How will the 14 newly-designated cross-agency priority goal leaders organize to achieve the goals they’ve committed to achieve? There’s a practical guide book that can help.
The President’s FY 2013 budget announced the first set of cross-agency priority goals – seven focus on mission-related goals such as doubling the number of U.S. exports by 2014, and seven focus on mission-support goals, such as closing critical skill gaps in the federal workforce.
“Lead government officials” were named to lead each of these goals. How will they choose to approach their tasks?
A friend just sent me a copy of a new book “Networks that Work,” by Paul Vandeventer and Myrna Mandell. Both have lots of experience in helping organize collaborative networks at the local and regional levels in both the public and non-profit arenas. Their book offers practical advice for anyone trying to get something done and need to use a cross-agency or cross-sector network to be successful.
For example, the book offers advice on how to assess the creation of a network, and includes a checklist of questions to ask along the way to make sure you’re heading in the right direction. The book ends with a set of “guiding principles” that I’ve found, in practice, are really important to keep in mind.
Nine Guiding Principles:
- Focus on shared purpose
- Start from pre-existing relationships
- Make sure members assess their tolerance for risk
- Respect organizational and institutional autonomy – while establishing common ground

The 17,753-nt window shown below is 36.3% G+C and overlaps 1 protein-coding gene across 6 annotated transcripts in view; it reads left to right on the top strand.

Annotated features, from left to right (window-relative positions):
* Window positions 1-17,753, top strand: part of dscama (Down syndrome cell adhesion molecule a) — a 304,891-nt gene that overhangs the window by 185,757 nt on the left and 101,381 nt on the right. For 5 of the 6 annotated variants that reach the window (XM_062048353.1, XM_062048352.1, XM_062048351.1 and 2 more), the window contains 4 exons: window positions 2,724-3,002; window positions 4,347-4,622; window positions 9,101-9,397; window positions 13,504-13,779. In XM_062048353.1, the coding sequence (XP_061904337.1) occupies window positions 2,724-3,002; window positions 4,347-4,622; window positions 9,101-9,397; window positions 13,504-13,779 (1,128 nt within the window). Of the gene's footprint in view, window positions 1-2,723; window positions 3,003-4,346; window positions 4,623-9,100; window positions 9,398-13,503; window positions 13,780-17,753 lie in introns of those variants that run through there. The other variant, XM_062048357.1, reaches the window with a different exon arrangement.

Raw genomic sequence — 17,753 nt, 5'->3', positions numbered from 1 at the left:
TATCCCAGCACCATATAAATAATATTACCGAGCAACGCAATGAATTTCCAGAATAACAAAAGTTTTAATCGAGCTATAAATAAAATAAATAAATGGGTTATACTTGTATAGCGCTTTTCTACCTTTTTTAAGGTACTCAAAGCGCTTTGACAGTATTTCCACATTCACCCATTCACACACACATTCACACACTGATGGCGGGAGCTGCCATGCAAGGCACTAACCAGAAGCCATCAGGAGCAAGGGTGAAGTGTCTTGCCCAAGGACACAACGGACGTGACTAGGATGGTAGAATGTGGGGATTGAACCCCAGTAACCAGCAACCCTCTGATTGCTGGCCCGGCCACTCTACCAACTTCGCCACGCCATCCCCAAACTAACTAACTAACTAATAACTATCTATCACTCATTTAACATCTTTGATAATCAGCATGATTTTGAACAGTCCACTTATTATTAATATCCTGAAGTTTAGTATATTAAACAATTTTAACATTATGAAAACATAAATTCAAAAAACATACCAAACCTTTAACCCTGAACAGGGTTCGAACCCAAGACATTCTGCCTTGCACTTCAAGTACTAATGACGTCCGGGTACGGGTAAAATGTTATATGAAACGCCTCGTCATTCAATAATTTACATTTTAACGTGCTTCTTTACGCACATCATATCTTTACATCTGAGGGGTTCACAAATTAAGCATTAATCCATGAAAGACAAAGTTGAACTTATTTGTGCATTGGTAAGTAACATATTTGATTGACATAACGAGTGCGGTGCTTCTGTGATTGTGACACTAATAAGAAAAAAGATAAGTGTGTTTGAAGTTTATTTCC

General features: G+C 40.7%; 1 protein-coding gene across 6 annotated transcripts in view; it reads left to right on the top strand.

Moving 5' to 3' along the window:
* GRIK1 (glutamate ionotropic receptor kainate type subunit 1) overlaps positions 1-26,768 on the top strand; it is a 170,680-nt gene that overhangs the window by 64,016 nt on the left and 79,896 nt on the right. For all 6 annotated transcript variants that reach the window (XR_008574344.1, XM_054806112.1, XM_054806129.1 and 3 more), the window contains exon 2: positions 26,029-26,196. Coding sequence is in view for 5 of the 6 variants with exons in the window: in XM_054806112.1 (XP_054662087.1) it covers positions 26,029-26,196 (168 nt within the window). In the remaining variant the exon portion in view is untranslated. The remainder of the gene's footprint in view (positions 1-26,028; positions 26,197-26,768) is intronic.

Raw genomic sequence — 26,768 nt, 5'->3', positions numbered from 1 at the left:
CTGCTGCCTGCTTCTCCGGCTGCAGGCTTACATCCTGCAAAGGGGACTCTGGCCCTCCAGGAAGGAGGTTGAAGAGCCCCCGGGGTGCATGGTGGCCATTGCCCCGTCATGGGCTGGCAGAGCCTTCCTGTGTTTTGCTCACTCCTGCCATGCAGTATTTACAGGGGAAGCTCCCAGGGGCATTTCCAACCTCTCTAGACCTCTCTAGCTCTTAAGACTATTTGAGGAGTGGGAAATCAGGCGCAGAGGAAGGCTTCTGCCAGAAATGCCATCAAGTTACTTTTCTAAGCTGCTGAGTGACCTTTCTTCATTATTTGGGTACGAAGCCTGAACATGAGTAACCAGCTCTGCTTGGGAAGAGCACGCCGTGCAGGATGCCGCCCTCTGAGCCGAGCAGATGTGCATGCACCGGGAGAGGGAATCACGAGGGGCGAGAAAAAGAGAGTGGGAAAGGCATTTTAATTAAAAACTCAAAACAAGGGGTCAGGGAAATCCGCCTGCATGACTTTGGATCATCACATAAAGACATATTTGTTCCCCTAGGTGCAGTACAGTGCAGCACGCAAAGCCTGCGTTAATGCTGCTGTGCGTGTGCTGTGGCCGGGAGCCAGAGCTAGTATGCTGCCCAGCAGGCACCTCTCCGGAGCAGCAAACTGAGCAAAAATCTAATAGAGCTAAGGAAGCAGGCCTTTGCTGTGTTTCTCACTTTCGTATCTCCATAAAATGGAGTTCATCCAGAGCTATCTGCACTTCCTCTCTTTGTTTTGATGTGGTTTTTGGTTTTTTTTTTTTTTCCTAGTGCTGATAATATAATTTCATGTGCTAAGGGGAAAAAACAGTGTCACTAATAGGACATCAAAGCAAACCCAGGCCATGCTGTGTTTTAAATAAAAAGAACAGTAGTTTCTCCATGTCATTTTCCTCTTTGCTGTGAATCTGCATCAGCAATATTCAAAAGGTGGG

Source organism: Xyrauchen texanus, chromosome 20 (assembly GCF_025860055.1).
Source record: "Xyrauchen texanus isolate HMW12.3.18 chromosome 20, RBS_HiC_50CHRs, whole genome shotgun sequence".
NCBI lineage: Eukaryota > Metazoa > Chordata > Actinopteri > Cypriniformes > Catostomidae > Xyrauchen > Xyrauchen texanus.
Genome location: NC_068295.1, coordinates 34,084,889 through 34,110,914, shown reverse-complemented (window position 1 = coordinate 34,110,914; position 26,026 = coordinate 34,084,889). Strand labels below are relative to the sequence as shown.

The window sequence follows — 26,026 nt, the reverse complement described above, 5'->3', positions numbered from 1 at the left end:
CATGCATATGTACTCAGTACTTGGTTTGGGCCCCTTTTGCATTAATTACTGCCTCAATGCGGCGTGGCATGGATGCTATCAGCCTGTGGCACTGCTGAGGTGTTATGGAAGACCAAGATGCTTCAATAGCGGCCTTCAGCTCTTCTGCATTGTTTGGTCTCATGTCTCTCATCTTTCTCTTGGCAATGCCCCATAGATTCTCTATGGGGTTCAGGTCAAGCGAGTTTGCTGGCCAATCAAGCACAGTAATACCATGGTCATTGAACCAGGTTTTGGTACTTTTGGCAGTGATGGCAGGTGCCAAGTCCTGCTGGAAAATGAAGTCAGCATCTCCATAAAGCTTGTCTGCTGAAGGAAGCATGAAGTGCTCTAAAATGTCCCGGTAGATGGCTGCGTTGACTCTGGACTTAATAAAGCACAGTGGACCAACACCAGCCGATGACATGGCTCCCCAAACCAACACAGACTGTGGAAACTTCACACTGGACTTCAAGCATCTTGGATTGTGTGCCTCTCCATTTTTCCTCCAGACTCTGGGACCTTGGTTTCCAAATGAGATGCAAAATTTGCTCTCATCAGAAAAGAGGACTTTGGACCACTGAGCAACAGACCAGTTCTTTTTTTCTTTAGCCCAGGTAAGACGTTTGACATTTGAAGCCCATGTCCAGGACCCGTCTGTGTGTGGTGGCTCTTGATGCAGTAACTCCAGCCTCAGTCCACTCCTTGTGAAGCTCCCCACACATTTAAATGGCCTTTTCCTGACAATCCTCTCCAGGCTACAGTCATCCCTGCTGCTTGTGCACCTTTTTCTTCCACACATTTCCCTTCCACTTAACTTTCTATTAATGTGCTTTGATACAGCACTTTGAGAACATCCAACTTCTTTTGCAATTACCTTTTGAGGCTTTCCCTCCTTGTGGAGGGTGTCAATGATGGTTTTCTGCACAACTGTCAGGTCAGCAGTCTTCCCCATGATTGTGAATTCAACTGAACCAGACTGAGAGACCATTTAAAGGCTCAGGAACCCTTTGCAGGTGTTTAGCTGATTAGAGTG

- Assure up-front time, resources, and organizational commitment from key players
- Build new types of relationships
- Emphasize equal partnership
- Expect – even embrace – areas where conflict is likely to occur and develop an understanding of how to resolve and establish common ground
- Secure needed resources for operation
The book (and an accompanying website) also includes a series of case studies of the three different kinds of networks:
Networks to Cooperate. Where networks are used to cooperate, they share best practices, build common agendas, and build momentum. This is the most common form (and least threatening to organizational autonomy of its members). The case example deals with the North American Alliance for Fair Employment.
Networks to Coordinate. Where networks are used to coordinate, they pursue joint service delivery, develop joint policy, and engage in activities requiring mutual reliance. This form of networks is seen as a moderate risk to members’ organizational autonomy. The case example deals with the California Partnership.
Networks to Collaborate. Where networks are used to collaborate, there is a higher perceived risk to organizational autonomy of its members. It involves representatives at the table who come with authority to bind their organizations to network decisions and reach agreement on ways they play their roles within the larger system. The case example deals with The Water Forum.
The book also includes practical items such as a sample position description for a network manager and a sample network agreement between cooperating parties.
So, if you’re involved in managing an existing or a future network, you might find the book a handy guide.
For part 1 — CAP Goals – A New Government Acronym Is Born
Click here for the interview interview with Chris Dorobek on theGovInsight’s Dorobek Insider Program.